Urban architecture has come to encompass a growing number of walled-up houses and buildings, a consequence of real estate bubbles, speculation and crisis, which triggered countless, and global, foreclosures and liquidations. Once the occupants are evicted, properties are typically walled-up to keep trespassers away, becoming entirely devoid of their sheltering role. In this architecture, bricks are used to shut rather than build, putting the construction in pause or perhaps signaling its death.
Nothing good can be expected from these heartless measures, even if closing off the entrances of buildings is by far a less cruel practice than immurement, an ancient form of capital punishment where the prisoner was literally walled-in and left to die. One casts out, while the other locks in, but both lead to great suffering and despair. Walls such as these appear as the contemporary sign of the condemned.
Human interaction with architecture is at the core of the Romanian legend of Mesterul Manole, the master builder of the Arges Monastery, who immured his pregnant wife for the sake of beauty. Following the advise of an invisible voice, he was brought to sacrifice she whom he loved the most, tricked to her fate in order to lift a curse. Only then did he accomplish his masterpiece, the most magnificent monastery in Wallachia, which satisfied the prince, but also spared him from the very same fate he had reserved for his wife.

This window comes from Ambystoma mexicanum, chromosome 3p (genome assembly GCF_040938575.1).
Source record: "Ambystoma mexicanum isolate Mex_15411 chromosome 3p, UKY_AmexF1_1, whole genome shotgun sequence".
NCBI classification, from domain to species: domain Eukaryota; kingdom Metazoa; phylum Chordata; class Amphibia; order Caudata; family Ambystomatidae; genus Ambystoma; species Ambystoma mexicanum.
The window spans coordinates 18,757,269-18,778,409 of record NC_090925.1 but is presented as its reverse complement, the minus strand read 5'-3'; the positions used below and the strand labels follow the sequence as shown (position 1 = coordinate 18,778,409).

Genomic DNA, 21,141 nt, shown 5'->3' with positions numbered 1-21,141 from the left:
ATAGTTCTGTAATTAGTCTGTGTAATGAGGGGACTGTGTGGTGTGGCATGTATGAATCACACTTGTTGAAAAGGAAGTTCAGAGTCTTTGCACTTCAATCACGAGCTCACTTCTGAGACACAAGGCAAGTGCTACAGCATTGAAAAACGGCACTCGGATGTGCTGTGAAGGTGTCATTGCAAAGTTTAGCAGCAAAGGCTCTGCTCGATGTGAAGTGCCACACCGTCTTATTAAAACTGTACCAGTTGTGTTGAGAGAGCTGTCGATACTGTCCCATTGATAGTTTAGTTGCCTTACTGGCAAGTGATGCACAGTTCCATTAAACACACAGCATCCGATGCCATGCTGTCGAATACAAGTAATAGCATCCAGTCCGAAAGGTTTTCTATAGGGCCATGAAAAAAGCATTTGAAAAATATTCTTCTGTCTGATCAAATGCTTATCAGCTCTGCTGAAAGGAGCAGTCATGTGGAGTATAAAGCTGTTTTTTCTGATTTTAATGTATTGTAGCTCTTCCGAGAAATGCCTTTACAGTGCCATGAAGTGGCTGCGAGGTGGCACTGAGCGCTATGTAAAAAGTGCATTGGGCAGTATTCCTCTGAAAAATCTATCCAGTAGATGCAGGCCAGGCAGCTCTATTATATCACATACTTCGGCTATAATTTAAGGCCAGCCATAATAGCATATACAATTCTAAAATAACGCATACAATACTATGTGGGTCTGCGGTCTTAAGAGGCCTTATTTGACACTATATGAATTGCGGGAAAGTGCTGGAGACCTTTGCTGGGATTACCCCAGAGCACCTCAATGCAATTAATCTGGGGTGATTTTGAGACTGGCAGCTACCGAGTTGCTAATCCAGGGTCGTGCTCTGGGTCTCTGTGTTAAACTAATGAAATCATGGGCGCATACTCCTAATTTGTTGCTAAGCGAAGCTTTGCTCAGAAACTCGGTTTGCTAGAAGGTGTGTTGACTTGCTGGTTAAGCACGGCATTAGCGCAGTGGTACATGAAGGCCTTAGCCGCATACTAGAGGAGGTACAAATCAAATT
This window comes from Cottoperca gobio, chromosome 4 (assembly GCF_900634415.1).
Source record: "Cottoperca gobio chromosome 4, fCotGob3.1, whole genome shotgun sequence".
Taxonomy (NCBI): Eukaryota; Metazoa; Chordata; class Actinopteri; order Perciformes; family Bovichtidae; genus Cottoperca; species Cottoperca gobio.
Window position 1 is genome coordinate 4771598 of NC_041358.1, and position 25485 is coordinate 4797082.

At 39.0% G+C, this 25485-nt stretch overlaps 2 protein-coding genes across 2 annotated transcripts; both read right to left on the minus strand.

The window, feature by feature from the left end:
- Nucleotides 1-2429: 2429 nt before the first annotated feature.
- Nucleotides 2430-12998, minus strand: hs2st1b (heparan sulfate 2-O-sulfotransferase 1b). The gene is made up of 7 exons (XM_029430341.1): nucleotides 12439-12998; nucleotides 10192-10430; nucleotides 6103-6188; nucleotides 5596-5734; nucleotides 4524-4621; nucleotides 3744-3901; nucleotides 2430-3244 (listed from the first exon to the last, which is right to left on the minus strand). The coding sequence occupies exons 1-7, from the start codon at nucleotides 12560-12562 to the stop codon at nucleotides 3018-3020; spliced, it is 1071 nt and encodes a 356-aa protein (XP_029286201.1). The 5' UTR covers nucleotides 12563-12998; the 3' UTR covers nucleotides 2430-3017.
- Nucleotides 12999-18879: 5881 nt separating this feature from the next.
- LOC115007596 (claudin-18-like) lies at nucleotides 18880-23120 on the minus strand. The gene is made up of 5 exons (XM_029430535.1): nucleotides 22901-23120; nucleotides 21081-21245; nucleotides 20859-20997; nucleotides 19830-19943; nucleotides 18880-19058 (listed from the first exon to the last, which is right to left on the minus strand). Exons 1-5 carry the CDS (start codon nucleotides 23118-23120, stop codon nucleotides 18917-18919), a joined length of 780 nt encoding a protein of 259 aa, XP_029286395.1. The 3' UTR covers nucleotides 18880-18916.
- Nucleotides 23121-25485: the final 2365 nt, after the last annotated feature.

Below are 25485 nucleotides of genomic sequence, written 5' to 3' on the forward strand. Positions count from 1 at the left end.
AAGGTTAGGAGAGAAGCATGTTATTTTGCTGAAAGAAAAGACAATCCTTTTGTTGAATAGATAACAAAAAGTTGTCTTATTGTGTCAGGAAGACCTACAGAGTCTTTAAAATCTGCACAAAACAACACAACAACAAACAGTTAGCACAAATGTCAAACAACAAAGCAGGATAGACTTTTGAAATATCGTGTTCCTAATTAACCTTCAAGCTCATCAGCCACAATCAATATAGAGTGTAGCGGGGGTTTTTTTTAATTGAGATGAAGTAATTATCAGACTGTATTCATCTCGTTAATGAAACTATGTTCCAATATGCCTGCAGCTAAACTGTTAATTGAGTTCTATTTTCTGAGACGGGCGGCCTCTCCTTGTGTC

This project responds to the multiplicity of social functions and symbolic values attributed to the wall, in particular when it loses its original purpose -to build- as it commonly does in our societies. Transposing the bricks to a softer support allows a more flowing relationship with architecture, one where the sign of urban demise and human tragedy may be observed from up close, yet kept at a distance. Closing the curtains may abolish the wall, but it also invites the experience of the dark and silent spaces on the other side. As urban dwellers, we’ve become accustomed to this useless architecture, the empty and abandoned spaces that proliferate in our cities. Perhaps we too are cursed and, like Mesterul Manole, we won’t accomplish our best unless our heart is crushed in the process. But a happier ending might also be at hand: to close off the curtains in order to hide, not as a punishment or a sacrifice, but as an escape in the name of art.

, 2015, series of 8 curtains with brick texture.